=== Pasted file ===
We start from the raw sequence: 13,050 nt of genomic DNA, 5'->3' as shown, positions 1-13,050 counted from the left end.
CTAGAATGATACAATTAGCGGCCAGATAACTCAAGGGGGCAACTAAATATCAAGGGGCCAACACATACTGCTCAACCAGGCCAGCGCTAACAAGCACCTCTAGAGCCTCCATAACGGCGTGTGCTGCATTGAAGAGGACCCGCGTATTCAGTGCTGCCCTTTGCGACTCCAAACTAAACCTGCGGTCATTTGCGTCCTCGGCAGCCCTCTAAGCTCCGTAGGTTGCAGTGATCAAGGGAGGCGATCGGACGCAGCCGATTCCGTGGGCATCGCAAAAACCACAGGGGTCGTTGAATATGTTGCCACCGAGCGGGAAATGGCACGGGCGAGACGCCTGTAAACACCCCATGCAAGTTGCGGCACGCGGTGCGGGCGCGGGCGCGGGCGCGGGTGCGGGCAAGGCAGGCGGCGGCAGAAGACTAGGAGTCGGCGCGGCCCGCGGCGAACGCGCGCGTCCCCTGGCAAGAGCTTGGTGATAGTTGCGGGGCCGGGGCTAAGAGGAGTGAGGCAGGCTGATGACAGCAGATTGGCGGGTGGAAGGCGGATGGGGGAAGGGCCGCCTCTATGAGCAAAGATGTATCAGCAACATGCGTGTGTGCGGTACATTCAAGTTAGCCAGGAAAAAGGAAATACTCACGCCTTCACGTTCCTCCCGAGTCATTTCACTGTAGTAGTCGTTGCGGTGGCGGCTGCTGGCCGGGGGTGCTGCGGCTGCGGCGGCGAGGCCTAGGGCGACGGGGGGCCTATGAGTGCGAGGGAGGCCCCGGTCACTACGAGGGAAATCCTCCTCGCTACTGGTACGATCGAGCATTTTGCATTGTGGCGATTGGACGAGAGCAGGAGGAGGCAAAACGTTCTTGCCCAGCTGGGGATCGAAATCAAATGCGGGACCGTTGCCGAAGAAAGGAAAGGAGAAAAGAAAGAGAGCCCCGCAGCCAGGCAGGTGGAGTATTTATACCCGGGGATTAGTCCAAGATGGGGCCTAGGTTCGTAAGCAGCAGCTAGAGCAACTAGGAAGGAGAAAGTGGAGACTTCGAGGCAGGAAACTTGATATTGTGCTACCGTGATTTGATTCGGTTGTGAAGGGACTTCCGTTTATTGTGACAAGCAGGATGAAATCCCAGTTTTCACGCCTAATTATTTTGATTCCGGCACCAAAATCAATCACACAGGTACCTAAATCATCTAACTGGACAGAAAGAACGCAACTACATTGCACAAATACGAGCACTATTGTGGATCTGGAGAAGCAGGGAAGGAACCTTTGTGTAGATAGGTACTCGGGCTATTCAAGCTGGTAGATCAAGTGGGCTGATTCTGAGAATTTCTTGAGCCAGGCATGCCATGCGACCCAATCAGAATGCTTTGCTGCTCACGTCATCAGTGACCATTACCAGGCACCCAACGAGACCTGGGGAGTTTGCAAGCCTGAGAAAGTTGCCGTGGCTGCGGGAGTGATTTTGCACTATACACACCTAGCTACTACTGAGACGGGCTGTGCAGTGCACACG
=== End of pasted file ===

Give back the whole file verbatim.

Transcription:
We start from the raw sequence: 13,050 nt of genomic DNA, 5'->3' as shown, positions 1-13,050 counted from the left end.
CTAGAATGATACAATTAGCGGCCAGATAACTCAAGGGGGCAACTAAATATCAAGGGGCCAACACATACTGCTCAACCAGGCCAGCGCTAACAAGCACCTCTAGAGCCTCCATAACGGCGTGTGCTGCATTGAAGAGGACCCGCGTATTCAGTGCTGCCCTTTGCGACTCCAAACTAAACCTGCGGTCATTTGCGTCCTCGGCAGCCCTCTAAGCTCCGTAGGTTGCAGTGATCAAGGGAGGCGATCGGACGCAGCCGATTCCGTGGGCATCGCAAAAACCACAGGGGTCGTTGAATATGTTGCCACCGAGCGGGAAATGGCACGGGCGAGACGCCTGTAAACACCCCATGCAAGTTGCGGCACGCGGTGCGGGCGCGGGCGCGGGCGCGGGTGCGGGCAAGGCAGGCGGCGGCAGAAGACTAGGAGTCGGCGCGGCCCGCGGCGAACGCGCGCGTCCCCTGGCAAGAGCTTGGTGATAGTTGCGGGGCCGGGGCTAAGAGGAGTGAGGCAGGCTGATGACAGCAGATTGGCGGGTGGAAGGCGGATGGGGGAAGGGCCGCCTCTATGAGCAAAGATGTATCAGCAACATGCGTGTGTGCGGTACATTCAAGTTAGCCAGGAAAAAGGAAATACTCACGCCTTCACGTTCCTCCCGAGTCATTTCACTGTAGTAGTCGTTGCGGTGGCGGCTGCTGGCCGGGGGTGCTGCGGCTGCGGCGGCGAGGCCTAGGGCGACGGGGGGCCTATGAGTGCGAGGGAGGCCCCGGTCACTACGAGGGAAATCCTCCTCGCTACTGGTACGATCGAGCATTTTGCATTGTGGCGATTGGACGAGAGCAGGAGGAGGCAAAACGTTCTTGCCCAGCTGGGGATCGAAATCAAATGCGGGACCGTTGCCGAAGAAAGGAAAGGAGAAAAGAAAGAGAGCCCCGCAGCCAGGCAGGTGGAGTATTTATACCCGGGGATTAGTCCAAGATGGGGCCTAGGTTCGTAAGCAGCAGCTAGAGCAACTAGGAAGGAGAAAGTGGAGACTTCGAGGCAGGAAACTTGATATTGTGCTACCGTGATTTGATTCGGTTGTGAAGGGACTTCCGTTTATTGTGACAAGCAGGATGAAATCCCAGTTTTCACGCCTAATTATTTTGATTCCGGCACCAAAATCAATCACACAGGTACCTAAATCATCTAACTGGACAGAAAGAACGCAACTACATTGCACAAATACGAGCACTATTGTGGATCTGGAGAAGCAGGGAAGGAACCTTTGTGTAGATAGGTACTCGGGCTATTCAAGCTGGTAGATCAAGTGGGCTGATTCTGAGAATTTCTTGAGCCAGGCATGCCATGCGACCCAATCAGAATGCTTTGCTGCTCACGTCATCAGTGACCATTACCAGGCACCCAACGAGACCTGGGGAGTTTGCAAGCCTGAGAAAGTTGCCGTGGCTGCGGGAGTGATTTTGCACTATACACACCTAGCTACTACTGAGACGGGCTGTGCAGTGCACACG